And, yeah, Endless Night — whew! Given the received wisdom of how lousy her late stuff is, it’s actually quite refeeshing to be working through them in order and finding out for myself that so much of it is actually pretty bloody good. None of it is, say, Evil Under the Sun, but there are ideas and themes and surprises here in her “weakest” period that far outdo many authors in their full pomp. Christie’s only real failing in this regard was in being so damned good in her own heyday!

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  10. I must count myself very fortunate, since I’m among the very few people who were able to experience this great novel completely pure, being completely unaware of its classic status when I first read it. I had heard of Death On The Nile and ATTWN, but Ackroyd came as a complete surprise.

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  11. POSSIBLY SLIGHT SPOILER I also had MORA spoiled for me when I was a teenager just starting to read Agatha Christie. It was on a TV show no less, University Challenge in the U.K. Back in the 1960s.One of the questions was ‘what is unusual about the solution to MORA?’ And of course the answer was given. Thankfully it didn’t put me off Christie or detective stories.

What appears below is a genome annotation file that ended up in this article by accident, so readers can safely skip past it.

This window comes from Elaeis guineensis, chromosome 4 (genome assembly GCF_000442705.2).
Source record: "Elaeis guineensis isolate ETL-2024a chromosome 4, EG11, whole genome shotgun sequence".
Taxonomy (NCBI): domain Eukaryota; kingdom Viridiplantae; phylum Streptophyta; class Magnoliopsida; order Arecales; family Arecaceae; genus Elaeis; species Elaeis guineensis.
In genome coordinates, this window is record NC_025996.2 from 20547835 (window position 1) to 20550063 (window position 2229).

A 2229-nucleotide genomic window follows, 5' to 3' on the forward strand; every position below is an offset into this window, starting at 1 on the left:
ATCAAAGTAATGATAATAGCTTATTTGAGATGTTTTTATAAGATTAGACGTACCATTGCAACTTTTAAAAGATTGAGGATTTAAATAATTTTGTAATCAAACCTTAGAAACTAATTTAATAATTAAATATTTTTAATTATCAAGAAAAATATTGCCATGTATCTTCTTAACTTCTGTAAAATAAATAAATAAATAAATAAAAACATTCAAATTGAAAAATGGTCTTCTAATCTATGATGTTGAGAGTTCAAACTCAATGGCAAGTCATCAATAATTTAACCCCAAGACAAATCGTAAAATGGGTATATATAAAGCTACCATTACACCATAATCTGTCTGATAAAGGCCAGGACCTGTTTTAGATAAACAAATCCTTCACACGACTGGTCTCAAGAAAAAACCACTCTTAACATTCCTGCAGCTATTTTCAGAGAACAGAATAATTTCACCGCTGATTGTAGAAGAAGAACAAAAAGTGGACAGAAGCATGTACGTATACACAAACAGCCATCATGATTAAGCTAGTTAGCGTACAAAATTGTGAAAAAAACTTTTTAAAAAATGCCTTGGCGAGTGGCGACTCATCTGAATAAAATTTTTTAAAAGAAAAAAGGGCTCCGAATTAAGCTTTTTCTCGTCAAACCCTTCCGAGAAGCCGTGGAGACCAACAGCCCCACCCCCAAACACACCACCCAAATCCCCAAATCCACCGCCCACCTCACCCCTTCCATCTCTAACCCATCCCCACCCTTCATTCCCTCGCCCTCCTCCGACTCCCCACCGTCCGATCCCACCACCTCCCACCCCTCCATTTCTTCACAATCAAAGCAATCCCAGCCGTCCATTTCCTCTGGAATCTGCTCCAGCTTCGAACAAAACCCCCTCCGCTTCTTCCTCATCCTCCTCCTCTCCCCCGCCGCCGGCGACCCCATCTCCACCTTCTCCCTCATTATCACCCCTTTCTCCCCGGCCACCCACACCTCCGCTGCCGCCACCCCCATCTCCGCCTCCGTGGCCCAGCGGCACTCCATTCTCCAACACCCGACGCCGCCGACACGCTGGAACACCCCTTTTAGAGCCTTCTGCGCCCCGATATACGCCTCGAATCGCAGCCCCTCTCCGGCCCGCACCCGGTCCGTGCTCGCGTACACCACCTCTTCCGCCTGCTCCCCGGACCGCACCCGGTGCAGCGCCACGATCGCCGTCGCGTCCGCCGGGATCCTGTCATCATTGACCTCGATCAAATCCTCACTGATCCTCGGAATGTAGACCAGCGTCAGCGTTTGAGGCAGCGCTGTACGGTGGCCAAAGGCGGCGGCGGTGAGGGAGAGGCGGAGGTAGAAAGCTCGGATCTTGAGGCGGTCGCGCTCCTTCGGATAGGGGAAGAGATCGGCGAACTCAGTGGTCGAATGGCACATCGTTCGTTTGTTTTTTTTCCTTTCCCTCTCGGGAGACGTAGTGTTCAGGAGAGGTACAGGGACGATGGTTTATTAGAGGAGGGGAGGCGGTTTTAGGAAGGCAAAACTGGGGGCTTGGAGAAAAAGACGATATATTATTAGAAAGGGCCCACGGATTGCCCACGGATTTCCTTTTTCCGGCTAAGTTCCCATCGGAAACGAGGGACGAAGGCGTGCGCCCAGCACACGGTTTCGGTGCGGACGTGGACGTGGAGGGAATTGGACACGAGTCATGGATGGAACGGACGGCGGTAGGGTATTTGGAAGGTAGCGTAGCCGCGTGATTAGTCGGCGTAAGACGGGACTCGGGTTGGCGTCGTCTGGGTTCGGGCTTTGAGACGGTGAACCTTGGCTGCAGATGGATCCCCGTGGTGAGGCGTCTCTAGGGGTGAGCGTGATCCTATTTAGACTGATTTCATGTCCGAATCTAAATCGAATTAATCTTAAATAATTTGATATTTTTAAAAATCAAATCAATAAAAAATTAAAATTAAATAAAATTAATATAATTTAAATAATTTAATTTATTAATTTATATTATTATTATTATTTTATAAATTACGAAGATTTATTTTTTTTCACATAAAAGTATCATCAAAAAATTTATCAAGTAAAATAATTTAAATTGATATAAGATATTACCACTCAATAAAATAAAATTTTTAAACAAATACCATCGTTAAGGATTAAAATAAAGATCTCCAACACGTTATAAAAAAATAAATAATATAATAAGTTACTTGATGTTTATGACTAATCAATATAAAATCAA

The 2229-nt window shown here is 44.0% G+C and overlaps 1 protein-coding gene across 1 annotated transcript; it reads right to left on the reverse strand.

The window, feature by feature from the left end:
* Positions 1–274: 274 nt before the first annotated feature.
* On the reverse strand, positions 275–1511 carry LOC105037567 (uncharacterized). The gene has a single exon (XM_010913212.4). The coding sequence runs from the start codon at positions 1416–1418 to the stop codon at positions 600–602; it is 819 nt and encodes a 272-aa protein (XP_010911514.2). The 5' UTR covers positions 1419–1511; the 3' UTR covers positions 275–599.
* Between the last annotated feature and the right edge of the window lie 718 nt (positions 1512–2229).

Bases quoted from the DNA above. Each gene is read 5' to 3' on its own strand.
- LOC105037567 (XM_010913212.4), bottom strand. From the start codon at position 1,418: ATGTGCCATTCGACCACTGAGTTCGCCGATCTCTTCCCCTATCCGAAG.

New to the blog and to Brad’s which I found through EQMM. It’s great to come across others who love ‘proper’ detective stories. BTW I recently obtained an incredibly mangled edition of DOQC which includes Blind Mans Hood which is one of my favourite Carr short stories. Just has a hint of that creepiness which he can do so well.

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    • I had The Mousetrap spoiled for me an a review of The Streets’ second album in the NME — it’s probably somewhere online if anyone is interested. Furious, I was. Bloody furious.

      It’s an interesting question for something like University Challenge, too, especially as there are other books which took on the same conceit. I remember the killer in Poe’s The Murders in the Rue Morgue being a question on The Weakest Link before I’d read it, too. Godammit, quiz shows, leave detective fiction alone!